GiMD Opinion: Creators Deserve Fair Pay For Music We All Play
By Michael Freeman
This commentary first appeared in The Daily Herald.
On Oct. 14, I, along with 68 other music creators in the state of Illinois, met with our local congressmen as part of program called "Grammys in My District." We encouraged them to support the producers, studio engineers, songwriters and performers and who make up our community. Specifically, I urged my local congressman, Rep. Peter Roskam, to co-sponsor legislation in Congress that will ensure that music creators receive fair compensation from those who earn billions of dollars selling our music.
While satellite radio and new digital music platforms like YouTube, Spotify and Pandora have increased access to music and allowed for the discovery of many new artists, their business models actually undervalue music. At the same time, AM and FM radio stations get away with paying nothing to artists and musicians for the product they put on the air.
This has real-world economic implications for music creators.
I am one of the creators who is impacted by this issue. I have been making records since 1977. My work appears on more than 200 albums in varying genres. I am a Grammy Award-winning and Blues Music Award-winning record producer; a recipient of a "Keeping The Blues Alive Award" from The Blues Foundation; an engineer and songwriter; and owner of Blue Point Records and Alwyn Music BMI. Just like many Americans, I am an entrepreneur, a small-business owner, and as such, an important part of the American economy.
However, with today's antiquated music laws, all of this simply isn't enough. While I am fortunate enough to have music be my primary income source, I also teach Master Classes in Recording as adjunct faculty at Columbia College Chicago for supplemental income. Other music creators have it worse and have had to place their music careers on hold simply to earn a living wage.
As a producer and as an engineer, my work is not supported by current music legislation. We are an integral part of the studio experience and the overall creation of the music we love to hear, but we are not included in the financial rewards and not identified as our own class within the music-making process. Financial rewards have always been hard fought-for in this field, but to see large corporations who control radio make their living on the backs of creators' works without paying any usage fees at all is outrageous.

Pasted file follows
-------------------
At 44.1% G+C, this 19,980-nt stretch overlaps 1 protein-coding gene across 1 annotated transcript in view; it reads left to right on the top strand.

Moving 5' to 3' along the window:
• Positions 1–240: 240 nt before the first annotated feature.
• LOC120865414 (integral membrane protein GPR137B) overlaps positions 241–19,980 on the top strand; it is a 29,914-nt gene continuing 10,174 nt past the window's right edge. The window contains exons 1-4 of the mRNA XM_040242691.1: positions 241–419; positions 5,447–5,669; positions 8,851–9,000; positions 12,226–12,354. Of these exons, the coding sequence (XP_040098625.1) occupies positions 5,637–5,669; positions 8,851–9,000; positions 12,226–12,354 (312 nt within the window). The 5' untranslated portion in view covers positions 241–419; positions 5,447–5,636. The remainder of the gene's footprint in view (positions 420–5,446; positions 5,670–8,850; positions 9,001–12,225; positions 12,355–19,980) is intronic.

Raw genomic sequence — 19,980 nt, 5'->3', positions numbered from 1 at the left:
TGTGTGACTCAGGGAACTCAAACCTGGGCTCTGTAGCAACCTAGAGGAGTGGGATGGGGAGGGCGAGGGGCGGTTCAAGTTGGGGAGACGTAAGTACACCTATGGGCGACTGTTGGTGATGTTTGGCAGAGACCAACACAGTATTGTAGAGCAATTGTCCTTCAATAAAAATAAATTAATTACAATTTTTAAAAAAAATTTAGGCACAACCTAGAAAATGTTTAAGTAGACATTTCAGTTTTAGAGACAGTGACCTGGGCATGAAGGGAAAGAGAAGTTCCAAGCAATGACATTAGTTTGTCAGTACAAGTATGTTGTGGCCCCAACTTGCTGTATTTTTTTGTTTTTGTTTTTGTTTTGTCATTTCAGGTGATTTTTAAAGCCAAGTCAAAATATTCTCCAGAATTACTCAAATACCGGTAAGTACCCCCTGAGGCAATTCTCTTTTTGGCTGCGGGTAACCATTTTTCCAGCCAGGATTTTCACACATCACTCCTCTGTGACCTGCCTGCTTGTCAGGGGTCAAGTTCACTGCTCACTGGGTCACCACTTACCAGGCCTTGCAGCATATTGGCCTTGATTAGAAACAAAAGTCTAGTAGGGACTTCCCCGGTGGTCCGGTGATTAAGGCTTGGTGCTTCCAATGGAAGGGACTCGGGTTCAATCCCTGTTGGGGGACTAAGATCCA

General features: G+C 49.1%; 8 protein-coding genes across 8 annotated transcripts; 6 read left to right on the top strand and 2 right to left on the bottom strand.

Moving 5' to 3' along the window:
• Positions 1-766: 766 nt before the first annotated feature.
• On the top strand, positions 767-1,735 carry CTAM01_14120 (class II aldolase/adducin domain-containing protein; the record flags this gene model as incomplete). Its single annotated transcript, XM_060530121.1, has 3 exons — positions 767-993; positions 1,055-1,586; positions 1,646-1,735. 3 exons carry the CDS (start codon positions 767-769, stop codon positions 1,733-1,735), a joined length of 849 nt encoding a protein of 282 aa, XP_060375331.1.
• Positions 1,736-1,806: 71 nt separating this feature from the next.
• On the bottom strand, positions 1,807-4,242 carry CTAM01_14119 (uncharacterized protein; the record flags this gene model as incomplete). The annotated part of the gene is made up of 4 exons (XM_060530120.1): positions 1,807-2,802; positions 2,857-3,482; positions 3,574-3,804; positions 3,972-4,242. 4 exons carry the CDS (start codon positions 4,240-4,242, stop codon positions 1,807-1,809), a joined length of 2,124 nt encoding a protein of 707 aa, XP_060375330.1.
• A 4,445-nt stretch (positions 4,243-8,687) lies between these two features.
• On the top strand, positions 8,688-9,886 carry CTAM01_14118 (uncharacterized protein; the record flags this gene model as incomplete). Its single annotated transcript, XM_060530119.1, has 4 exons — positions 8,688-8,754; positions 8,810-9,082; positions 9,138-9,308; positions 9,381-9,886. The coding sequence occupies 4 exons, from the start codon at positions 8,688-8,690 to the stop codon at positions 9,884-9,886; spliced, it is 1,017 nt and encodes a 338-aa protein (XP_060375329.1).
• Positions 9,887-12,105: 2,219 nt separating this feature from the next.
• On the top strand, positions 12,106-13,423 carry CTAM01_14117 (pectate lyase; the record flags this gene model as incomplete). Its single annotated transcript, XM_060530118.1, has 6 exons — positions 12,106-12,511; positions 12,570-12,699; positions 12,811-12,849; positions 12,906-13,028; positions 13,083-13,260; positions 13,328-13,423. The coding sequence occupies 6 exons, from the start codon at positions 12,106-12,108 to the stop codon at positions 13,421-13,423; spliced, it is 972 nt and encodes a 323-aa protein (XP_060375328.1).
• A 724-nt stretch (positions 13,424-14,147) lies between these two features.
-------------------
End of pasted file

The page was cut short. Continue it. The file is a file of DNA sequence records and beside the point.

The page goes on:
We now live in a digital age where streaming is the delivery system of the day, and yet we do not have standardized rates for streaming. Streaming rates are currently percentages of pennies per stream. To earn the same amount from streaming as you would from a single download, the song needs to be streamed more than 250 times. Standardized rates for streaming will allow the music industry to establish a stable business model to ensure music's future economic success.
That is why music creators are calling on Congress to take action. What can Congress do?
First, there's no performance right on radio. That means that even though radio stations around the U.S. make $17 billion a year, they don't compensate the artists and musicians who make the music played by those stations. That needs to change. In almost every other country in the world, artists and musicians are paid when their music is played on the radio. In fact, the only countries besides the U.S. who do not have a radio performance right are China, Iran and North Korea. As a result, an excess of $100 million remains in other countries, unpaid to U.S. artists and thus, removed from our economy.
Second, music royalty rates should reflect true market value. Outdated consent decrees treat individual songwriters as monopolies while treating billion-dollar music services as a protected class. The result is below-market rates for songwriters and composers. We need to replace government established rate setting standards with one standard that reflects what a true market negotiation between a seller and a buyer would produce.
Third, we have to make sure that creators are compensated for music written and recorded before 1972. This loophole is being challenged in court with some success. We need help from Congress to close it.
Much of this would be addressed in the bipartisan bill H.R. 1733: The Fair Play Fair Pay Act. This legislation will help level the playing field for all creators and allow us all to be compensated fairly for the products we create -- the products that millions of Americans enjoy every day.
I urge you to get involved. Reach out to your local congressman, let them know you support the creators that make music possible and encourage them to co-sponsor the Fair Play Fair Pay Act.
Michael Freeman, of Barrington, is a Grammy Award-winning producer and engineer and the past president, trustee and governor of the Chicago Chapter of The Recording Academy. He serves on the board of directors and the executive committee for The Blues Foundation in Memphis.